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Unemployment up and likely to rise further


Australia's jobs market finished 2012 on a sour note and is unlikely to improve any time soon as slowing economic growth and the high Australian dollar put employers under pressure.

Almost 14,000 full-time jobs were lost to the economy in December as the national unemployment rate rose to 5.4 per cent.

Total employment fell by 5,500 as demand for part-time workers offset some of the lost full-time jobs.

Opposition Leader Tony Abbott pinned the blame for the rise in unemployment on the government's decision to abandon its plans to return the federal budget to surplus this financial year.

He said the move, announced by Treasurer Wayne Swan in December, hurt business confidence.

However, acting Employment Minister Kate Ellis blamed Queensland's government for the rise, pointing out unemployment lifted by nearly 23,000 in the state during December.

Bank of America Merrill Lynch economist Alex Joiner said the unemployment rate was likely to continue to rise in 2013 as the mining investment boom peaks and the high Australian dollar continues to hold back other parts of the economy.

"We expect the combination of slowing economic growth and the high Australian dollar will prompt industry to shed more labour this year in order to reduce costs and improve productivity outcomes and this will result in the unemployment rate rising further," he said.

The December job figures came a day after building products maker Boral cut 700 staff from its Australian operations.

Steelmaker BlueScope also axed 170 jobs in Victoria on Monday.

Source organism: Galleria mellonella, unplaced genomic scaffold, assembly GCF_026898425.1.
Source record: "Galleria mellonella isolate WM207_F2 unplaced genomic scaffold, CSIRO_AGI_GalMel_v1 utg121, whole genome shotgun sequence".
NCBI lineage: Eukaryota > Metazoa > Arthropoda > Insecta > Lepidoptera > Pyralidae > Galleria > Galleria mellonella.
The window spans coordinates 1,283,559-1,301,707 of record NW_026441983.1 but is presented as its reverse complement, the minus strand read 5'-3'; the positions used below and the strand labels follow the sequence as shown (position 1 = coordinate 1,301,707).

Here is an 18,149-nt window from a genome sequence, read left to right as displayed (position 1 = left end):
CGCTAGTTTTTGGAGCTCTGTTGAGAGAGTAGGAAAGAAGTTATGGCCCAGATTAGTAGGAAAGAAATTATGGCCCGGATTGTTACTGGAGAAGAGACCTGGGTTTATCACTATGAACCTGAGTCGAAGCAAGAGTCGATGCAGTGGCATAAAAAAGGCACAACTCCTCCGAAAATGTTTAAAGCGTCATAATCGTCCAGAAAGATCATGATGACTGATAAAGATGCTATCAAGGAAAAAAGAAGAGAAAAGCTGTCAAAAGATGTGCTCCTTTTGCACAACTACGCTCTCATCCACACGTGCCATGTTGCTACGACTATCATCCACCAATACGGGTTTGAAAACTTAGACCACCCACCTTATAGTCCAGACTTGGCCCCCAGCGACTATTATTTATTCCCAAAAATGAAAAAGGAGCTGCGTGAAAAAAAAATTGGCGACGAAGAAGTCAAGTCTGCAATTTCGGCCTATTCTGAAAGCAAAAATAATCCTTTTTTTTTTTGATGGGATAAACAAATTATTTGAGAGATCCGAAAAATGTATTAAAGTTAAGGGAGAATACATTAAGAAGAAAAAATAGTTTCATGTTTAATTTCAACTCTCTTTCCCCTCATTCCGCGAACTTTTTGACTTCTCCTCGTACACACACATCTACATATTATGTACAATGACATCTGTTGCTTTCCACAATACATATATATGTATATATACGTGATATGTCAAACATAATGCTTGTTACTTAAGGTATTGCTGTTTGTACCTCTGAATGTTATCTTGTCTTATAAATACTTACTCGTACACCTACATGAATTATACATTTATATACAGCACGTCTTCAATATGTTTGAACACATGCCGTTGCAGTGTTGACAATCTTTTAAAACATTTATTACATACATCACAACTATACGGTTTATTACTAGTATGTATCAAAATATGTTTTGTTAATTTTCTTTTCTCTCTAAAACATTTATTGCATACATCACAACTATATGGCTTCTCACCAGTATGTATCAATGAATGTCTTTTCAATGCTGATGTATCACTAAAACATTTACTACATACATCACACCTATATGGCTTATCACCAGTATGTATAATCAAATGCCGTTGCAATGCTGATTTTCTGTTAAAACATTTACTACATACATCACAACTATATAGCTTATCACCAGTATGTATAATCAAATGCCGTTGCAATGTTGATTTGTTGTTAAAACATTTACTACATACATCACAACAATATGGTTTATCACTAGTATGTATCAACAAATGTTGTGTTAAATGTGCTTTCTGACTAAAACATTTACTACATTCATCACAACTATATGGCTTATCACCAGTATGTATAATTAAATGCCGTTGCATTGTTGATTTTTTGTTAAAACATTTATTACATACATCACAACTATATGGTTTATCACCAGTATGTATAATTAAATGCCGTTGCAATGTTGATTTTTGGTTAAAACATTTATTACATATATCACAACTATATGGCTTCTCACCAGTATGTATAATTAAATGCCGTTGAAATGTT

Mr Joiner said the Reserve Bank of Australia (RBA) would need to cut interest rates further in 2013 to support jobs and economic growth in underperforming sectors of the economy once the boom in mining investment peaks.

"We expect rates will need to be cut further to turn this around and stimulate the rebalancing of growth away from mining investment the RBA is looking to achieve," he said.

While most economists expect the Reserve Bank of Australia to keep the cash rate on hold at three per cent at its February 5 board meeting, markets are pricing in at least one more 0.25 percentage point cut in 2013.

But CommSec chief economist Craig James said the jobs figures were not as negative as many believed, and did not add to the case for a rate cut.

"The RBA would be quite encouraged the jobs market is remaining fairly resilient," he said.

"The unemployment rate has been holding around the five and a quarter to five and a half per cent mark for quite some time now," he said.

Mr James said the rise in part-time employment showed while employers were being cautious, they were still hiring staff.

"They are still taking on staff but they are taking them on cautiously, preferring part time workers to full time workers."

Tasmania suffered the biggest rise in unemployment, with its rate climbing to 7.3 per cent from 6.7 per cent.

Queensland also fared poorly, with its unemployment rate climbing 0.1 per cent to 6.2 per cent.

Western Australia once again had the strongest jobs market, with its unemployment rate rising to 4.3 per cent, from 4.1 per cent.